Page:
We’ve started becoming much more of a 360 creative agency last year, being commissioned to produce work for brands and working on projects from the concept to the production from our own ideas. We manage a number of models, so we spend a lot of time managing their careers, making sure they’re happy, and putting them in sight for new opportunities.

As a photographer, I bring my camera with me whenever I travel somewhere, and being friends with models is a big bonus. Documentary and fashion mix together within my work – I like to take a photograph and document when I want to remember a particular moment. I studied fashion photography for years so it comes natural to style the shoot and involve an element of fashion too. I’ve actually managed to finish my website last week – it has my photography work on it.

Wisdom Onwubiko is my name, I’m a model for the most part and I take film pictures for fun.

I’m Noah, I’m a videographer/director/model/artist from just outside London.

I am Shaquille-Aaron Keith, I am a multi-disciplined artist, poet, TV show talent and sometimes I model.

How is the lockdown affecting what you do for a job?

TJ: I must say that being quarantined at home has only meant positive things for my career. The lockdown has really levelled the playing field in the industry, with even the most successful of creatives now being limited to their phones/laptops and confined to their houses. People are now forced to showcase their resourcefulness and creativity without access to expensive equipment, a studio or a team, and so, as a new face in the direction game, without substantial finances, this has been the perfect opportunity to shine! However, since the horrid events of May 25th in Minneapolis, I have put my work and career aspirations on hold to fight for the Black Lives Matter cause in the streets of London, and that is the most important work I have ever done without a doubt.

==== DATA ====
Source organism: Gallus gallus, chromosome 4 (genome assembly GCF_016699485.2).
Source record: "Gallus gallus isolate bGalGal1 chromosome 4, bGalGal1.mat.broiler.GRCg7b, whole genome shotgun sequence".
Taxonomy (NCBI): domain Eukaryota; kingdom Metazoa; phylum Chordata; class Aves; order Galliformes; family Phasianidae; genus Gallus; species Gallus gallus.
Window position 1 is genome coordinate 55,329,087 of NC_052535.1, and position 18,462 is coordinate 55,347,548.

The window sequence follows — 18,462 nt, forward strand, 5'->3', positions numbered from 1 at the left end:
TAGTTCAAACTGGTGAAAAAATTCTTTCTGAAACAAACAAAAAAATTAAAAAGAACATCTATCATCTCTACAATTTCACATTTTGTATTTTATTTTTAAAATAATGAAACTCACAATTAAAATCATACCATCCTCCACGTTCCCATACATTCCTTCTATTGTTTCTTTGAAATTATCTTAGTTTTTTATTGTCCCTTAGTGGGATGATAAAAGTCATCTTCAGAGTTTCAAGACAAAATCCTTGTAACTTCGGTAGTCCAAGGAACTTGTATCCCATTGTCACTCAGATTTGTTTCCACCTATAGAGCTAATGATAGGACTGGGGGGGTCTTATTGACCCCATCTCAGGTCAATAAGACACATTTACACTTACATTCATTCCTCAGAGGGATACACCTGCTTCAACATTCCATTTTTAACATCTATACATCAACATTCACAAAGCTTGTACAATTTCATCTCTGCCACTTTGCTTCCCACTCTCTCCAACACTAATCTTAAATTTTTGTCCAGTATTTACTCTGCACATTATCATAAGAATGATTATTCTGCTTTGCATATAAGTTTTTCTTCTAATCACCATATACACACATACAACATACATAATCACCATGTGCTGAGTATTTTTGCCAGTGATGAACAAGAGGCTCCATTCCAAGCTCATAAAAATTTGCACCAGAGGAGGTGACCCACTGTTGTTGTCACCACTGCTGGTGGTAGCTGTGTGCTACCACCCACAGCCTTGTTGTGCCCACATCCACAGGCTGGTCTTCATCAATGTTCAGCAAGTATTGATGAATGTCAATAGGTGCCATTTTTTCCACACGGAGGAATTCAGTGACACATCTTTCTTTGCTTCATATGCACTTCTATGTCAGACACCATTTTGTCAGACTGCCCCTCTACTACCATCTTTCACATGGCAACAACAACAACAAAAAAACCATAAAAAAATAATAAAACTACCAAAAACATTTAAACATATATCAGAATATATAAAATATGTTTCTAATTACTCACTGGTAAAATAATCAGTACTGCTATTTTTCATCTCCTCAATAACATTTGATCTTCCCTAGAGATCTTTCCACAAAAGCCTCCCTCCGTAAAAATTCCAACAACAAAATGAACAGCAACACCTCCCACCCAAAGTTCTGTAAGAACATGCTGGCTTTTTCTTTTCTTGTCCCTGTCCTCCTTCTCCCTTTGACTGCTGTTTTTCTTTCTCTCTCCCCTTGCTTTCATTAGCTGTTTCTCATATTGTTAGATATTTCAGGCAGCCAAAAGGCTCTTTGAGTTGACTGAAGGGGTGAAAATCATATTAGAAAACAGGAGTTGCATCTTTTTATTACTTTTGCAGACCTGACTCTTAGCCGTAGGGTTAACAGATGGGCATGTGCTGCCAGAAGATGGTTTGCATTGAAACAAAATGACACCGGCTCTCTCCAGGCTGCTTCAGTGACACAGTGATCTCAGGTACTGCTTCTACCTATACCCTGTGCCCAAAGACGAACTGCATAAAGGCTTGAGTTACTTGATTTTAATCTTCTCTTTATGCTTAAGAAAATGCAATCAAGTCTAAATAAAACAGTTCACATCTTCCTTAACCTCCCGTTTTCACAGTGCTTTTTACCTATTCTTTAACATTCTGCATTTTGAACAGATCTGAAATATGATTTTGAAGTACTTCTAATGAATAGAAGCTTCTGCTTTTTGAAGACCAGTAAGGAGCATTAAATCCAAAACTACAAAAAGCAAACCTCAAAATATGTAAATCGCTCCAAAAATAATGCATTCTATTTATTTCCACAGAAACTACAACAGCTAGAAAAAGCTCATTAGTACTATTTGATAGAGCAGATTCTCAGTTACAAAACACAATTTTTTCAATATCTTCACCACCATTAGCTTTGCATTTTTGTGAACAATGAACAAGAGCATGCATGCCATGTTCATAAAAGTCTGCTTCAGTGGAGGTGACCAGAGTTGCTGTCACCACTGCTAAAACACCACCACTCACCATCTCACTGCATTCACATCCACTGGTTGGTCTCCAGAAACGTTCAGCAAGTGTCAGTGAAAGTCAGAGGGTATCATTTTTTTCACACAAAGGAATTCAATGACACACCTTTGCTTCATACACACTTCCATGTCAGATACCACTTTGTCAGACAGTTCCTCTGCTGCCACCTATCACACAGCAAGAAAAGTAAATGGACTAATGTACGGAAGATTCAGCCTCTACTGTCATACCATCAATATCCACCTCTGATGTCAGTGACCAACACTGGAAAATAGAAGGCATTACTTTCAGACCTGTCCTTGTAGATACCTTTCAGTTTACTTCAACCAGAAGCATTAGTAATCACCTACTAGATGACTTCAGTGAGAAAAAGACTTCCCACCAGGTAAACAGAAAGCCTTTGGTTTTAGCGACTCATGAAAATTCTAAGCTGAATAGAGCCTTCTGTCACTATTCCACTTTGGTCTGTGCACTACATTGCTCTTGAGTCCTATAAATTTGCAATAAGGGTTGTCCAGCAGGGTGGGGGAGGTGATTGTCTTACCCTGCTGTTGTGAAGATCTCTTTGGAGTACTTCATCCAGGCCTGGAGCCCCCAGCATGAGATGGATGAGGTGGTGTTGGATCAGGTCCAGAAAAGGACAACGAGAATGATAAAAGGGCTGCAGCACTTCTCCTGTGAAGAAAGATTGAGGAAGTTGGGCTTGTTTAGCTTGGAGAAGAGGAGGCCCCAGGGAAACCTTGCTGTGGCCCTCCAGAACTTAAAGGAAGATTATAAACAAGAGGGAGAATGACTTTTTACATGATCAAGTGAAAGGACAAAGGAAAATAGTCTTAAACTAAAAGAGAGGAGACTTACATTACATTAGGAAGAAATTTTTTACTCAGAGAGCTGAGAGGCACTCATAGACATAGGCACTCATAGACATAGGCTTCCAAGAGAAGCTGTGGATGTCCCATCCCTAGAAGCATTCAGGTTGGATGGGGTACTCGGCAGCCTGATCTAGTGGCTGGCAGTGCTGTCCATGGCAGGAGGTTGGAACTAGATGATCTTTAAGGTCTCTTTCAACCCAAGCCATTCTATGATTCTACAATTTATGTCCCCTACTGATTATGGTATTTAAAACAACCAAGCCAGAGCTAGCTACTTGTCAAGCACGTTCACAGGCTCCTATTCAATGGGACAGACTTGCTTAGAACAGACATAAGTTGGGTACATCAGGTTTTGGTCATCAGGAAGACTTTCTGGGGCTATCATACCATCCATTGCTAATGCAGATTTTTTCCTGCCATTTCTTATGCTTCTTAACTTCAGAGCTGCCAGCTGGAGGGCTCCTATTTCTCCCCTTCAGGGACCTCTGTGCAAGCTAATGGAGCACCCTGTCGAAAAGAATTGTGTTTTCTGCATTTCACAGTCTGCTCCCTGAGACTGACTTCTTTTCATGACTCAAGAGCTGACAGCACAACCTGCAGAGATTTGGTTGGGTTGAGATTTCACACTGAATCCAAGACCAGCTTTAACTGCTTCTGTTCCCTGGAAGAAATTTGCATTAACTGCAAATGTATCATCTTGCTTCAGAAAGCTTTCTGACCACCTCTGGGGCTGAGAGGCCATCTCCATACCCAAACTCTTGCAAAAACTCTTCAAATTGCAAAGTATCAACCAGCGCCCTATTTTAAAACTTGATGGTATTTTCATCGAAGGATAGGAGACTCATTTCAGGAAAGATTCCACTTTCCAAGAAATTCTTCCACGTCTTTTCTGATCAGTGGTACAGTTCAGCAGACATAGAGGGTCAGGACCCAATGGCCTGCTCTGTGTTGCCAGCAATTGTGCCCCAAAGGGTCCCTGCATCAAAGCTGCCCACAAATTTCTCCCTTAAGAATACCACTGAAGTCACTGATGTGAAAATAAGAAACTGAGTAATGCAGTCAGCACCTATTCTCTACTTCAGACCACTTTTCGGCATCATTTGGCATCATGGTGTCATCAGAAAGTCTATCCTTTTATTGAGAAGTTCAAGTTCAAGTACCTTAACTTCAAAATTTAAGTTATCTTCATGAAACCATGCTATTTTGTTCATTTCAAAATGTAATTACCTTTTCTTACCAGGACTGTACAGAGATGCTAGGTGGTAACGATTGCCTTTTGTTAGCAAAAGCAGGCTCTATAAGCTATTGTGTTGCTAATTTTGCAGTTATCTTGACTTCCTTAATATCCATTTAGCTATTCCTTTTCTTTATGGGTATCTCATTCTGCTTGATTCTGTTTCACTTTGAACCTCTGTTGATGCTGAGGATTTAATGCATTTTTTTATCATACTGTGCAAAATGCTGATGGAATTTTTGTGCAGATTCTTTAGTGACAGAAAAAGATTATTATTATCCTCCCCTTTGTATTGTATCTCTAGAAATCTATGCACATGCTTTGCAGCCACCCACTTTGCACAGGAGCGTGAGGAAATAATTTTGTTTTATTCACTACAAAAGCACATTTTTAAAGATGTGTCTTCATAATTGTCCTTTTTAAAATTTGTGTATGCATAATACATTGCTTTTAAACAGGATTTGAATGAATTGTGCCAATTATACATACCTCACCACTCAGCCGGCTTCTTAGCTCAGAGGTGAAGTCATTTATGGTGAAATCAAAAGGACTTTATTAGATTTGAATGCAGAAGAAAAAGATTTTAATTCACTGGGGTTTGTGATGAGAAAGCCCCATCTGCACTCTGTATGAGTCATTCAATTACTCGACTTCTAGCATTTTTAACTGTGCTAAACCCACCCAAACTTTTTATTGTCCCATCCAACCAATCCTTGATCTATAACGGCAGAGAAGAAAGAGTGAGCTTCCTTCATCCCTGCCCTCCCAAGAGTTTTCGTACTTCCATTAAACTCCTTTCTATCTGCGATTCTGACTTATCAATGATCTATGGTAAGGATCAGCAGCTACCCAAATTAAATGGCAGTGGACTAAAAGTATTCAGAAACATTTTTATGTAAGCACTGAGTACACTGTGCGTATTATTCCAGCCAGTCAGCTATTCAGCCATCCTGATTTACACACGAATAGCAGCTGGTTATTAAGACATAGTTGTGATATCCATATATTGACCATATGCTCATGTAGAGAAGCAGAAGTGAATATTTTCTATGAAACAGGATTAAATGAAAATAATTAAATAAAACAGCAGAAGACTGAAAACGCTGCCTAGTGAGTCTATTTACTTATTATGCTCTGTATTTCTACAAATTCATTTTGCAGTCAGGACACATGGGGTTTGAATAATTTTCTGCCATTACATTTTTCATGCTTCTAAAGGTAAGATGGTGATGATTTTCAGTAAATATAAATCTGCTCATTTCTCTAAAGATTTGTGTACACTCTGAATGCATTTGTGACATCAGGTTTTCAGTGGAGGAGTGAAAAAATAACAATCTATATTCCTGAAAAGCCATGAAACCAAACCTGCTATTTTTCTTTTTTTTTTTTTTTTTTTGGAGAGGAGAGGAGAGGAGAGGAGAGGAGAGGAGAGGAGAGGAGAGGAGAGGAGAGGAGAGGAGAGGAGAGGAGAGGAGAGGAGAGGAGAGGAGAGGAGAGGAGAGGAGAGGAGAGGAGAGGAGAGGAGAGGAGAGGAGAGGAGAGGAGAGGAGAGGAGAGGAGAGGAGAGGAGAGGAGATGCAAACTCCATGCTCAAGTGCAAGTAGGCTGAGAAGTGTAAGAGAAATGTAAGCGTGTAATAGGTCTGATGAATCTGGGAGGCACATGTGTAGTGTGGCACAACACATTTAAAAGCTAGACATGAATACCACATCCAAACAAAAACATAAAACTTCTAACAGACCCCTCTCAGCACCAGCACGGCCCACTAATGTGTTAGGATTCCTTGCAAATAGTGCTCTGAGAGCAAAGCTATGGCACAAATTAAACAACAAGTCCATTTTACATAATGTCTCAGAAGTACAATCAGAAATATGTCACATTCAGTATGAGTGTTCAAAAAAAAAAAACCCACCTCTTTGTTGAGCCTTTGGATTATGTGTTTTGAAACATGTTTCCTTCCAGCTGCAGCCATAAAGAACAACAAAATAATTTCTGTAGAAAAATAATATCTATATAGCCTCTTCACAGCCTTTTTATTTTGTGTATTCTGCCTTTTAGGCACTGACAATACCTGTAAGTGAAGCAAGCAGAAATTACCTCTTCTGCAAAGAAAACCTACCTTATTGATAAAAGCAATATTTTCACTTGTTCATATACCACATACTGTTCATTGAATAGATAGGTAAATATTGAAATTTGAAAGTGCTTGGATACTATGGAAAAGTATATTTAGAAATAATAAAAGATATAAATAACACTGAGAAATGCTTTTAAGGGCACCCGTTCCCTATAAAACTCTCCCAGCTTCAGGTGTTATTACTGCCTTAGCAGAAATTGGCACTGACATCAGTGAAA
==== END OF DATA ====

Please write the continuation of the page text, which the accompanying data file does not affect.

ZH: The lockdown has completely halted casting for now, so I’ve been focussing solely on photography recently – working with clients shooting content for them over FaceTime as well as shooting editorials for magazines and working on ideas I wanted to try out.

WO: Honestly it’s been very productive, I’ve acquired a lot of new skills and I’m also working on something special to me.

NS: At the beginning it felt near impossible to do most of my work, I couldn’t physically attend any shoots so filming and modelling was out of the question, I ended up doing a lot of editing.

As time’s gone on, working has become way easier and there’s actually a load of opportunities popping up. I’m also lucky enough to be quarantining with my brother who is also a model so that’s a perfect combo to continue making videos.